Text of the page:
PONARS holds two conferences a year and, as with our publications series, the conferences are targeted at different audiences. The annual policy conference in Washington, D.C., is organized around a day-long policy meeting for government and NGO staff and analysts who work on Russia and Eurasia-related issues. During the DC meetings PONARS members make brief presentations on policy-relevant issues in U.S.-Russia relations. The presentations are based on policy memos that members have written specifically for the policy discussion. The memos are compiled in a briefing book that is sent out to all participants several weeks before the conference. We request that participants read the memos ahead of time in order to enable brief presentations by PONARS members. This allows the majority of time in the panels to be devoted to discussion and debate with all participants. The second annual conference is an academic conference, which features intensive interaction between conference participants (PONARS members) and discussion of members' scholarly work-in-progress. This conference alternates between venues in the United States and Russia.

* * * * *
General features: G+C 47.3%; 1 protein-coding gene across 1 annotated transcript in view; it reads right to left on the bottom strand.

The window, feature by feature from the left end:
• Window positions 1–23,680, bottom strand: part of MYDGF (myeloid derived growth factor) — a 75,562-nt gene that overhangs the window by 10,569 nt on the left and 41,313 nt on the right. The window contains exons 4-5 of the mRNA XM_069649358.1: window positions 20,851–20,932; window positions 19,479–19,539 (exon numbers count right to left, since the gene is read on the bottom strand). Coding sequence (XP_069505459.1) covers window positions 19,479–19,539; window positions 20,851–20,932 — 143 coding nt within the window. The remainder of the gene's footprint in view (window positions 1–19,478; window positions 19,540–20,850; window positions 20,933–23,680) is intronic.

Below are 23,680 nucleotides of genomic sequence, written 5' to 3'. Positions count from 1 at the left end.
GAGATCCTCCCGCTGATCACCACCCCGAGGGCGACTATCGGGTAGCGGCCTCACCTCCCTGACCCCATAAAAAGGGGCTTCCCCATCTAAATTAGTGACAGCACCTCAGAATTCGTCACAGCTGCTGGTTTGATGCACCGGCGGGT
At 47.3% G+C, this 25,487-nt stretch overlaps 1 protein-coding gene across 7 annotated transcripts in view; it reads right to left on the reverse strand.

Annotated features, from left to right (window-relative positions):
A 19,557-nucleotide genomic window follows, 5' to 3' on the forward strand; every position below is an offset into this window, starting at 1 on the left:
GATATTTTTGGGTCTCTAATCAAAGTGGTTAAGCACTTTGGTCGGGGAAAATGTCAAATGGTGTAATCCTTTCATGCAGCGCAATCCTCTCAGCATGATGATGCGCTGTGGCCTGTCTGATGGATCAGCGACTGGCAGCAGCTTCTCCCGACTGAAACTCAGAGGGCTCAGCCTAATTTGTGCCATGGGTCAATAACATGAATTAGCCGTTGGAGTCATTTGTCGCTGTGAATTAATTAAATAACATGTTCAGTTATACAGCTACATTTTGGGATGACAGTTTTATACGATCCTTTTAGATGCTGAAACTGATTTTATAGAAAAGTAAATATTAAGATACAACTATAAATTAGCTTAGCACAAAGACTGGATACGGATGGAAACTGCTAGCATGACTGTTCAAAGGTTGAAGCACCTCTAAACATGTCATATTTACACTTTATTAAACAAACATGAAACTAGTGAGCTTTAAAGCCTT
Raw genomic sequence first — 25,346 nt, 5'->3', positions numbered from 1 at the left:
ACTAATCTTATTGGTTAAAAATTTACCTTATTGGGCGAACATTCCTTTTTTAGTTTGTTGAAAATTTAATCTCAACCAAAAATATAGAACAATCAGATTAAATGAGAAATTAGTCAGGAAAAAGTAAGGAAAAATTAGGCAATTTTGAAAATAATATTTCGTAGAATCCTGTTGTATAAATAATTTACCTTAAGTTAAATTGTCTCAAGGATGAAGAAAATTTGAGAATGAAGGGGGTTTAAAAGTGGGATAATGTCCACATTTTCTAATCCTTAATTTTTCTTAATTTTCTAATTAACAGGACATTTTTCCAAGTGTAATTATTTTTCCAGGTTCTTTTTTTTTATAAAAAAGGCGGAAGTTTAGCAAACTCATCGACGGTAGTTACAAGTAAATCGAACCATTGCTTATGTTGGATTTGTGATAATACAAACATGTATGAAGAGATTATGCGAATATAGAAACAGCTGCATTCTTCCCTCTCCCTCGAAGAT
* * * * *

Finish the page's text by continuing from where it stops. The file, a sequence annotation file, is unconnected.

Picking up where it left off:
PONARS held its sixth annual policy conference at The Center for Strategic and International Studies in January 2002. Over 150 participants from the Washington DC policy community gathered to discuss the political, economic, and social situation in Russia and its implications for US foreign policy. PONARS moved to CSIS in July 2001, and this policy conference was the first held under CSIS auspices. The opening overview panel was introduced by CSIS President John Hamre, and addressed the Eurasian dimension of the U.S. counterrorism campaign after September 11. Focused break-out panels followed the opening panel and addressed specific foreign policy issues and developments within the countries of the former Soviet Union that affect U.S. interests and policy. A panel on military security issues centered on NATO's future and its relationship with Russia, as well as the future terrain of the strategic nuclear relationship. Russia's relationship with the West was the focus of another panel in which a wide array of topics were covered.